January 4, 2013

Reports of shootings do not warrant marijuana eradication exercise: PM

Despite the recent reports of shootings that have taken place in the mountains of North Leeward, Prime Minister and Minister of National Security Dr Ralph Gonsalves says that this does not warrant another marijuana eradication exercise, such as Vincy Pac, which took place in 2009.{{more}}

“We are doing other things,” he said, adding that he was not at liberty to provide detailed information.

There is an ongoing process of eradication, however, Gonsalves explained.

“Some would like a free-for-all, but you can’t have a free-for-all,” he said during a press briefing at Cabinet Room on Wednesday.

This, he said, was the response by some to vigilant members of the Royal St Vincent and the Grenadines Police Force.

He said some persons complained, because they were of the opinion that such officers were disrupting illegal activities.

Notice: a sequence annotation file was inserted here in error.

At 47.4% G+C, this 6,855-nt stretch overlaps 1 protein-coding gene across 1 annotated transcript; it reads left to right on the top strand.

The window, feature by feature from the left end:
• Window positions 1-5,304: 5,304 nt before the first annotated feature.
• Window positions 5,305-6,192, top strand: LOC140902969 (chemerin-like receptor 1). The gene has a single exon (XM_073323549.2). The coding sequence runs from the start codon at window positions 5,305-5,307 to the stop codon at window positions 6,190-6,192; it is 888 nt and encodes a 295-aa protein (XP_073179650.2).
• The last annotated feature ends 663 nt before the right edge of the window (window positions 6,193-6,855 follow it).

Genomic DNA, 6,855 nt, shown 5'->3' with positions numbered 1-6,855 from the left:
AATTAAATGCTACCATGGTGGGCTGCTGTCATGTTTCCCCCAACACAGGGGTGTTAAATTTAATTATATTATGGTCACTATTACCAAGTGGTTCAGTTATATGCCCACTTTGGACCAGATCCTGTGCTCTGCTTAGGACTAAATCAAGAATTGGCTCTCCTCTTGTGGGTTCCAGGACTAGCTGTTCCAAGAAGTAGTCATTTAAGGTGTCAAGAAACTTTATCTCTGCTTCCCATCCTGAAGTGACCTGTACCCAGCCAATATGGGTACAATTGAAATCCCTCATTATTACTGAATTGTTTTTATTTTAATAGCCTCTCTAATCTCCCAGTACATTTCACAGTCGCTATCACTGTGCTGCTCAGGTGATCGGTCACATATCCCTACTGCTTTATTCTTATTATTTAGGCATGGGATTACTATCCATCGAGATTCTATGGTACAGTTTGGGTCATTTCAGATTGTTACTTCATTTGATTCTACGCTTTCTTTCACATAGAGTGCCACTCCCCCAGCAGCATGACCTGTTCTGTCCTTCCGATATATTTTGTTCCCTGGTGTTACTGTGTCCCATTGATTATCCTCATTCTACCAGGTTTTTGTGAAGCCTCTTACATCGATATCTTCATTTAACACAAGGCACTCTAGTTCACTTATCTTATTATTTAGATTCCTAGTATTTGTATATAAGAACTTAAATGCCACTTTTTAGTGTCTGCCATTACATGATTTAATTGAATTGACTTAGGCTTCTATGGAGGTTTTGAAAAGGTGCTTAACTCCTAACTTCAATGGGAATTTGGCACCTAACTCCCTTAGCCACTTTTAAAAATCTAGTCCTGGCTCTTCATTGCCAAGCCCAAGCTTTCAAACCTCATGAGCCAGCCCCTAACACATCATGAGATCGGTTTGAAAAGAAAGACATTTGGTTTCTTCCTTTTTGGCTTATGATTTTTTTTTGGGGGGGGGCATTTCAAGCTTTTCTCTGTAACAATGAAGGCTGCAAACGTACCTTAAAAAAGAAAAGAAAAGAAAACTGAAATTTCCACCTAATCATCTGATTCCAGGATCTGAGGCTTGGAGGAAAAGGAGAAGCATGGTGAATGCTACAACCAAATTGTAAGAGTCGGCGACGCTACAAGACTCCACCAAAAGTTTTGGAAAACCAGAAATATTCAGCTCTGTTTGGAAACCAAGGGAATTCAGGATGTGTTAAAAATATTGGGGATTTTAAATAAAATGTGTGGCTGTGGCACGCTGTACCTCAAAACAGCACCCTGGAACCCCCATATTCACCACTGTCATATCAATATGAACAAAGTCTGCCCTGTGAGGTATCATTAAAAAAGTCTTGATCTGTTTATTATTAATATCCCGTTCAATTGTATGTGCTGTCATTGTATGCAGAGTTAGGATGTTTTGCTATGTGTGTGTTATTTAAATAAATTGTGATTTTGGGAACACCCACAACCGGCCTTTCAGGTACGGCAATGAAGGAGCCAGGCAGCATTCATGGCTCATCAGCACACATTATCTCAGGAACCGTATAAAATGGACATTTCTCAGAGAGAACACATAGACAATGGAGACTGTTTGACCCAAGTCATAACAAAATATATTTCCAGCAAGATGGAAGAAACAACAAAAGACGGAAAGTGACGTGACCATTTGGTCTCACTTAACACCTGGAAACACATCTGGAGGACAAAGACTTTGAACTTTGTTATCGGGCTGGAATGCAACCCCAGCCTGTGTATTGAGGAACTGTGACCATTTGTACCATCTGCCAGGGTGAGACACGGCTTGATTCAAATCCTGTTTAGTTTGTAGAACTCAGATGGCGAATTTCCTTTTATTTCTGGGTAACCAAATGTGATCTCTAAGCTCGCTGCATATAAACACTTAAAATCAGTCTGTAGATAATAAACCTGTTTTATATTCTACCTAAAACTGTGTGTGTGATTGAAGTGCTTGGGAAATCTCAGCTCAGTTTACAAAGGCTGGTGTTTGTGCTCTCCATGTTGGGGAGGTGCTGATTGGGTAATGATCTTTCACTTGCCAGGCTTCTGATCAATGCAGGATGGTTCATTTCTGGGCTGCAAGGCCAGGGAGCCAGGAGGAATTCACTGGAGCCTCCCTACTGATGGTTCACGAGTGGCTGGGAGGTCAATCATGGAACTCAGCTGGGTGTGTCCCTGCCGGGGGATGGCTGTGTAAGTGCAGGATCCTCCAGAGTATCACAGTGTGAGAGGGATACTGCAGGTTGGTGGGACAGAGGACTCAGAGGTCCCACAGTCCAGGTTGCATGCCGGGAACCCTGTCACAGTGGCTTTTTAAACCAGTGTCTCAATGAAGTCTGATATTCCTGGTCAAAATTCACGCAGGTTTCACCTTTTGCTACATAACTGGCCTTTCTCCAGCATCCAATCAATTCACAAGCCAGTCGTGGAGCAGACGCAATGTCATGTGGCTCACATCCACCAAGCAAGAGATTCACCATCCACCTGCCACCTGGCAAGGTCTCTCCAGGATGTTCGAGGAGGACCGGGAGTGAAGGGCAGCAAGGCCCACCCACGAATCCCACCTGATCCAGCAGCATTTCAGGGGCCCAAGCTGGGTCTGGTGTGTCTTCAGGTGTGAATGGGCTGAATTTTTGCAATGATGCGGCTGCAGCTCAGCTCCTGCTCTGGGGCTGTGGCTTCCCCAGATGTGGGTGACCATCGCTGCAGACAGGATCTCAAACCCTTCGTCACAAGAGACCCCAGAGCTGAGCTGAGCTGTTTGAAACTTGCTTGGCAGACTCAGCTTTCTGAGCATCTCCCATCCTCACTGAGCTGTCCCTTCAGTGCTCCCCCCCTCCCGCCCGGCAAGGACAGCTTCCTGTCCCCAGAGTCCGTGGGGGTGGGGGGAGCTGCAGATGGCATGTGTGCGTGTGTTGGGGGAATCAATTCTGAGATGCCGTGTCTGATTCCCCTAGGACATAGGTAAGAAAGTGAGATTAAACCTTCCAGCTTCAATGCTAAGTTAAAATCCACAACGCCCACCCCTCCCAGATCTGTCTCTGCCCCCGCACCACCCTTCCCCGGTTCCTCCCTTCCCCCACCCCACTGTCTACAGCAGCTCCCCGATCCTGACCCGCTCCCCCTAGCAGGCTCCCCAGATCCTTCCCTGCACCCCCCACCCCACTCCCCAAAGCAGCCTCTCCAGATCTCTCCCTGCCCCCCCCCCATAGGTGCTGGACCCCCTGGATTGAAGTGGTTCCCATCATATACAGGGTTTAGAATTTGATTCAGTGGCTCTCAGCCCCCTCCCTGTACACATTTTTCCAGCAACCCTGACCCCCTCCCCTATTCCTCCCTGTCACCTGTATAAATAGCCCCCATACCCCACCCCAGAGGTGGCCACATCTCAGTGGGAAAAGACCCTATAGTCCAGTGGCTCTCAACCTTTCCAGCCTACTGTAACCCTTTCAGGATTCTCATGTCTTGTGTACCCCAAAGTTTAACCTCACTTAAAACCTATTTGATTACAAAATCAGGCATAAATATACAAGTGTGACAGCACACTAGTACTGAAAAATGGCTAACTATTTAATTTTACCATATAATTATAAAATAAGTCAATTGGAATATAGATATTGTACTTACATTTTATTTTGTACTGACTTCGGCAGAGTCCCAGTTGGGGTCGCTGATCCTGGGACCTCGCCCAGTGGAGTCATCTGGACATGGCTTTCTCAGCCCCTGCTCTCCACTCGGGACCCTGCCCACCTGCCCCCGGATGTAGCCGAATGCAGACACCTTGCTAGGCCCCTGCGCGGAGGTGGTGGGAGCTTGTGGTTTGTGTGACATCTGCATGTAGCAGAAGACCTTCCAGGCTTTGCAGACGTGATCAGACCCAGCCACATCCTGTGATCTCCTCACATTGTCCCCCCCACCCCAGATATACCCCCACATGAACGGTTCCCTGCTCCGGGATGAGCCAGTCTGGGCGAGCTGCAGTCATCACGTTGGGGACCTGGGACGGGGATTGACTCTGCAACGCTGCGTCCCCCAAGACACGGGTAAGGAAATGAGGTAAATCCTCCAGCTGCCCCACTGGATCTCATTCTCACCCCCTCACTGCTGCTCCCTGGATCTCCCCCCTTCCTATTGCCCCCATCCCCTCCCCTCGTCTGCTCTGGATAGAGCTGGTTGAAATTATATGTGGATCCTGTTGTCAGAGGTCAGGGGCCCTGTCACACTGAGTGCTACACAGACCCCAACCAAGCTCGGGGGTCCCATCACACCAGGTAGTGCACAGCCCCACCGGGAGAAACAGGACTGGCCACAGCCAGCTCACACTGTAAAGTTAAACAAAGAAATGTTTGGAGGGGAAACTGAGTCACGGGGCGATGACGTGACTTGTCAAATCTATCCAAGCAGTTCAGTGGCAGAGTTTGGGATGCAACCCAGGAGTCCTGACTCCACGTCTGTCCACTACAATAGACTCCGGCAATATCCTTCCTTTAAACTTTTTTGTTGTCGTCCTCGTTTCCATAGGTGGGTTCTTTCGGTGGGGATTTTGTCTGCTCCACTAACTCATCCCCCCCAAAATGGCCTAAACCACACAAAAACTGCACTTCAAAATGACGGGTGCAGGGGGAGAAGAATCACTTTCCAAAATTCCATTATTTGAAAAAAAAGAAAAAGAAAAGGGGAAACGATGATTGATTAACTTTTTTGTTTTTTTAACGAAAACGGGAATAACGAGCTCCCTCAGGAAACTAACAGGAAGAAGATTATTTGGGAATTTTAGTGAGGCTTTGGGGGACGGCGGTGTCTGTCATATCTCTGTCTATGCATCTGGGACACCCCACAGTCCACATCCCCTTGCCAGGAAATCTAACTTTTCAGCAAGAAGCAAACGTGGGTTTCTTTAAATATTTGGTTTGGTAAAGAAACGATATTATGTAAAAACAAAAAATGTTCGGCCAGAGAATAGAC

“But remember we had a situation in Vincy Pac where non-Vincentians were going into the hills seeking to enslave Vincentians – people forget that,” Gonsalves said.

He added that some had gone as far as to mark out crown lands as their own.

“This is entirely unacceptable,” the prime minister said.

Although there was evidently a problem, Gonsalves explained that the Vincy Pac exercise had received a lot of negative feedback.

He further mentioned that an alternative livelihood programme was ongoing, but one of the issues was finding sufficient funding for the project.

“I know we borrowed $1.5 million to put towards the alternative livelihood programme surrounding agriculture and fisheries,” he explained.

But the money was yet to be administered, according to Gonsalves, but he expected Minister of Agriculture Saboto Caesar to present something on the project at the budget debate, which gets underway later this month.

“The problem is some people have made a significant sum doing alternative agriculture in the hills and illegal agriculture; some do not yet realise that that carries enormous risks,” Gonsalves said.

He explained that some of those risks involved not just the legal implications, but that some individuals sought to settle disputes there, as has happened before, he said.

Gonsalves also explained that there was a social problem in that those who opted to make a living in the hills often spent long periods of time in the hills which had the potential to affect their family life. (DD)